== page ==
PATTI Get a cookbook or watch some of my demonstrations online because it's so easy. You know, I've never learned from that. I was born this way.
PATTI But, it's like you can learn a lot from YouTube cooking channels.
MARTIE I think you can, too, but the problem for me with a lot of them, especially when they're trained chefs and have been to culinary school and all that — a lot of times they will speak in terms or use language that is not familiar.
PATTI Oh, no. Not those. Girl, not those. No, no, no. Real-talking people.
MARTIE Like us!
PATTI Right. Like us. Just talk it out and they'll listen and they'll learn quicker if you don't give them, "OK, you measure a teaspoon of this, a tablespoon of that." No, no, no. Look and learn. And like I said, I never measure.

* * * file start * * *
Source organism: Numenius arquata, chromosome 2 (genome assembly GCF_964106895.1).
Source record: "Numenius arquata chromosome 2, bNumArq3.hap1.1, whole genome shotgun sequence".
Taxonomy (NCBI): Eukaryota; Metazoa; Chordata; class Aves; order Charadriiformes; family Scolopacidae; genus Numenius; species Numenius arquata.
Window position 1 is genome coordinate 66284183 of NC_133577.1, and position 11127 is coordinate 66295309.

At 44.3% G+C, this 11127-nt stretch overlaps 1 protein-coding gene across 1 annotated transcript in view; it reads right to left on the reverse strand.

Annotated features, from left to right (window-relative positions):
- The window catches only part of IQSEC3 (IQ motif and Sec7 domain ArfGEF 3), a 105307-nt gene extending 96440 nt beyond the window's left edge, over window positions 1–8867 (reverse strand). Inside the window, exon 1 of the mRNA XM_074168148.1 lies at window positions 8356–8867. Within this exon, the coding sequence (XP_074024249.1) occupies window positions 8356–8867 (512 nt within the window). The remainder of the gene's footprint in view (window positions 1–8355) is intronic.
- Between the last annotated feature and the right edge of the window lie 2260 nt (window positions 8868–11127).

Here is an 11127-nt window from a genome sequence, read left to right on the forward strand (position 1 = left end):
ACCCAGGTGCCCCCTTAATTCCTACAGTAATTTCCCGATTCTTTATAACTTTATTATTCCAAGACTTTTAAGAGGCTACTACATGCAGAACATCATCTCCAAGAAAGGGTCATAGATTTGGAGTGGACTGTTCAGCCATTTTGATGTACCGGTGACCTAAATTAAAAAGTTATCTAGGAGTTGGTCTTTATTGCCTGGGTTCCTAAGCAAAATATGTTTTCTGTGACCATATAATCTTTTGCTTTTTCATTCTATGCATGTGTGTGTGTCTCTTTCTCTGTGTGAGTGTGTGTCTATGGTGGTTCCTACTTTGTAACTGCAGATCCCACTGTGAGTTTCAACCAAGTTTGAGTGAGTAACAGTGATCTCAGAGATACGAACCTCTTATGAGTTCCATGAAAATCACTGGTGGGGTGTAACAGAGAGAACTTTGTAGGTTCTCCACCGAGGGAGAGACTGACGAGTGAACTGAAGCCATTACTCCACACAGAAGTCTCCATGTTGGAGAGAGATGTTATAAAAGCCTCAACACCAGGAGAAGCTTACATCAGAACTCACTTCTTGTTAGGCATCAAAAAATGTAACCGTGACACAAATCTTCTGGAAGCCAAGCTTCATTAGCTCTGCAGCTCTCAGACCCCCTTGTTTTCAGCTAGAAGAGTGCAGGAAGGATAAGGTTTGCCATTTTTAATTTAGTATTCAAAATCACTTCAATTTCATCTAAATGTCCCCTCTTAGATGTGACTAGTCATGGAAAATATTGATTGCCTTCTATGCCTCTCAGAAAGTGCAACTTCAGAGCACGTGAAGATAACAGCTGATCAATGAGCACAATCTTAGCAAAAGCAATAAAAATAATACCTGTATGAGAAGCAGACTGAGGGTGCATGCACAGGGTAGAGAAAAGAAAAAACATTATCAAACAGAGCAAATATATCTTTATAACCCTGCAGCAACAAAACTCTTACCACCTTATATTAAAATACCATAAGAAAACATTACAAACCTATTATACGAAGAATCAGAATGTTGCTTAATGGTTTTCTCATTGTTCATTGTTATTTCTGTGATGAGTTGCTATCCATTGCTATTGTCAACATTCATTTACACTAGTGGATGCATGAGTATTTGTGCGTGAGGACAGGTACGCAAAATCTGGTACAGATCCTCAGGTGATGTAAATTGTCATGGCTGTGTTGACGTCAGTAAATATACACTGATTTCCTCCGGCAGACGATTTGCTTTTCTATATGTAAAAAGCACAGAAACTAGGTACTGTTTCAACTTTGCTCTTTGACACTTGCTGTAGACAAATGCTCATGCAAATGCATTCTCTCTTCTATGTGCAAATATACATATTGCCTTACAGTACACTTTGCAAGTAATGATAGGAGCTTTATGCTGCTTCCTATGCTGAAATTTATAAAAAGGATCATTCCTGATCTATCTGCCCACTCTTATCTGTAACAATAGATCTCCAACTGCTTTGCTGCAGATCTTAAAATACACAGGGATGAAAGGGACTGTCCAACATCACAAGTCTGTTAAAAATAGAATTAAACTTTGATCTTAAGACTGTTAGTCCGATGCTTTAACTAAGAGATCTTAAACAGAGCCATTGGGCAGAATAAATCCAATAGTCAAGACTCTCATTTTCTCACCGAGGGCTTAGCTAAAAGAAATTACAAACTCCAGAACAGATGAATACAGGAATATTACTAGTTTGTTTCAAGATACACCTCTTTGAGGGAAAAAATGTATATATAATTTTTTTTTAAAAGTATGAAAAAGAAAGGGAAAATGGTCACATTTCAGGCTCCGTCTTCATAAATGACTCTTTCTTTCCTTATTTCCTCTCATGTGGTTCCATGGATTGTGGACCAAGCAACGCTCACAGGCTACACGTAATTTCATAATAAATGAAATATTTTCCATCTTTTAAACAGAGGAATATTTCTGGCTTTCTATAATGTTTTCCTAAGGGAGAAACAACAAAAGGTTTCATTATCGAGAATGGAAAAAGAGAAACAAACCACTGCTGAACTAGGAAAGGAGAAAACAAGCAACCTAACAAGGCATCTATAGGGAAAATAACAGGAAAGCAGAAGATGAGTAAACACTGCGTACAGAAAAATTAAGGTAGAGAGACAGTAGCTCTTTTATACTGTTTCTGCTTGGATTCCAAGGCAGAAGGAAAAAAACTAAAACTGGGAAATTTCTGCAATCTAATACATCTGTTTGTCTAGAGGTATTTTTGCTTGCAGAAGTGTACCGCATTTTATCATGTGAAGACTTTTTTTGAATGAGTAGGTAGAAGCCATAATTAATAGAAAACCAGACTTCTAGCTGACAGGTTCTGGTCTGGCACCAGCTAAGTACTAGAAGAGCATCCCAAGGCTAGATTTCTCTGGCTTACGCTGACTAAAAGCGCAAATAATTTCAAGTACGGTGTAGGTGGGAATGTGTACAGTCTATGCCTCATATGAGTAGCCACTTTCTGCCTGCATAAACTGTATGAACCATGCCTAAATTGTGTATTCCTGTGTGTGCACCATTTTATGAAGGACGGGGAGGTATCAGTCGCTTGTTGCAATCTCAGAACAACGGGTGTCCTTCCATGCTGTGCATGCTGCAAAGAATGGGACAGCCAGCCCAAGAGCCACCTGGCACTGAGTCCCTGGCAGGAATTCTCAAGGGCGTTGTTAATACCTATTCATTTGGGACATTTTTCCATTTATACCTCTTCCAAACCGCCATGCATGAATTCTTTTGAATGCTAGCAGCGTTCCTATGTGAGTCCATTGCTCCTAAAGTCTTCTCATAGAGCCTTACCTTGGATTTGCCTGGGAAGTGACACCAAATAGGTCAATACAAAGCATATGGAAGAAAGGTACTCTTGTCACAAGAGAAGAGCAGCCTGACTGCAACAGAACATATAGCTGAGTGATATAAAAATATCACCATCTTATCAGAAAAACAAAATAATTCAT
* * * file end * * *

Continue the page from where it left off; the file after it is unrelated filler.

MARTIE My mother didn't either. When I got married, I would call my mom and I'm like, "Hey, Mom, I want to try, like, something." And she would say, "Oh, I don't know, like just a little bit of that. I'm like a little bit as in a half a cup?"
MARTIE "Or a little bit as in..." She goes, "No, no, no. Just a — I mean, you know, just to taste. Or you'll feel it when," and I'm like, I'll feel it?
PATTI That's what it is. I call it soul drops. You put soul drops of anything in your food and it'll be awesome.
MARTIE Soul drops! Of course, the Godmother of Soul, that's how you would cook, with some soul drops.
Hey, listen. I want to ask you about the buttermilk pie because I had a friend whose mother always made those buttermilk pies. That is one of my favorite things. Anything buttermilk, really. But I love a buttermilk pie.